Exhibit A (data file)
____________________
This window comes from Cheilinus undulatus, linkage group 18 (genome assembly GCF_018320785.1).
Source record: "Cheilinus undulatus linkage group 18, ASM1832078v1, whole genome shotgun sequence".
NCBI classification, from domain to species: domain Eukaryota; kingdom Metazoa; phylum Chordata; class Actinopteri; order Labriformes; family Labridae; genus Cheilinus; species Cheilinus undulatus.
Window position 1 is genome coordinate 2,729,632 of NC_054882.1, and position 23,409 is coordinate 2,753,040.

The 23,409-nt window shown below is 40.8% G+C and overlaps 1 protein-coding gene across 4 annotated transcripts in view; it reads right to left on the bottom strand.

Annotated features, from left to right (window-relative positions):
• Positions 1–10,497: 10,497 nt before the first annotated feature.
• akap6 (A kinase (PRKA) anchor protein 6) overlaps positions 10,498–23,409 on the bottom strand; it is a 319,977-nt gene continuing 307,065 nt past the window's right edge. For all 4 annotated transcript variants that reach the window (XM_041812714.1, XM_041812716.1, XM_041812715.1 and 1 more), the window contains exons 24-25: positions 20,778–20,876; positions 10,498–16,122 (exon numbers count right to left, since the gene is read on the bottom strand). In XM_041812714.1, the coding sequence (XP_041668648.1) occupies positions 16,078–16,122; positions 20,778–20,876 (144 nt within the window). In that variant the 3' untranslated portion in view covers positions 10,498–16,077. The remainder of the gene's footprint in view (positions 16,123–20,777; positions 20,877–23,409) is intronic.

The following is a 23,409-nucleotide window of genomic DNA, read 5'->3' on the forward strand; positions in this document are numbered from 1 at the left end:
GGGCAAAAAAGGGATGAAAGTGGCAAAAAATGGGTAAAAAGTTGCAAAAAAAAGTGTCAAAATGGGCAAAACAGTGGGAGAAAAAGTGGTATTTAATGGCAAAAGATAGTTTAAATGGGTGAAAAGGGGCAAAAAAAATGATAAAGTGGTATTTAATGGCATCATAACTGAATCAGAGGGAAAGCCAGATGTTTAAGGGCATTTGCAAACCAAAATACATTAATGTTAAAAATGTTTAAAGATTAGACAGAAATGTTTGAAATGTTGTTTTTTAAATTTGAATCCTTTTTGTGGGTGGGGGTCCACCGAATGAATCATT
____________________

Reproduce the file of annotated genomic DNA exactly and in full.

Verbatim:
This window comes from Cheilinus undulatus, linkage group 18 (genome assembly GCF_018320785.1).
Source record: "Cheilinus undulatus linkage group 18, ASM1832078v1, whole genome shotgun sequence".
NCBI classification, from domain to species: domain Eukaryota; kingdom Metazoa; phylum Chordata; class Actinopteri; order Labriformes; family Labridae; genus Cheilinus; species Cheilinus undulatus.
Window position 1 is genome coordinate 2,729,632 of NC_054882.1, and position 23,409 is coordinate 2,753,040.

The 23,409-nt window shown below is 40.8% G+C and overlaps 1 protein-coding gene across 4 annotated transcripts in view; it reads right to left on the bottom strand.

Annotated features, from left to right (window-relative positions):
• Positions 1–10,497: 10,497 nt before the first annotated feature.
• akap6 (A kinase (PRKA) anchor protein 6) overlaps positions 10,498–23,409 on the bottom strand; it is a 319,977-nt gene continuing 307,065 nt past the window's right edge. For all 4 annotated transcript variants that reach the window (XM_041812714.1, XM_041812716.1, XM_041812715.1 and 1 more), the window contains exons 24-25: positions 20,778–20,876; positions 10,498–16,122 (exon numbers count right to left, since the gene is read on the bottom strand). In XM_041812714.1, the coding sequence (XP_041668648.1) occupies positions 16,078–16,122; positions 20,778–20,876 (144 nt within the window). In that variant the 3' untranslated portion in view covers positions 10,498–16,077. The remainder of the gene's footprint in view (positions 16,123–20,777; positions 20,877–23,409) is intronic.

The following is a 23,409-nucleotide window of genomic DNA, read 5'->3' on the forward strand; positions in this document are numbered from 1 at the left end:
GGGCAAAAAAGGGATGAAAGTGGCAAAAAATGGGTAAAAAGTTGCAAAAAAAAGTGTCAAAATGGGCAAAACAGTGGGAGAAAAAGTGGTATTTAATGGCAAAAGATAGTTTAAATGGGTGAAAAGGGGCAAAAAAAATGATAAAGTGGTATTTAATGGCATCATAACTGAATCAGAGGGAAAGCCAGATGTTTAAGGGCATTTGCAAACCAAAATACATTAATGTTAAAAATGTTTAAAGATTAGACAGAAATGTTTGAAATGTTGTTTTTTAAATTTGAATCCTTTTTGTGGGTGGGGGTCCACCGAATGAATCATT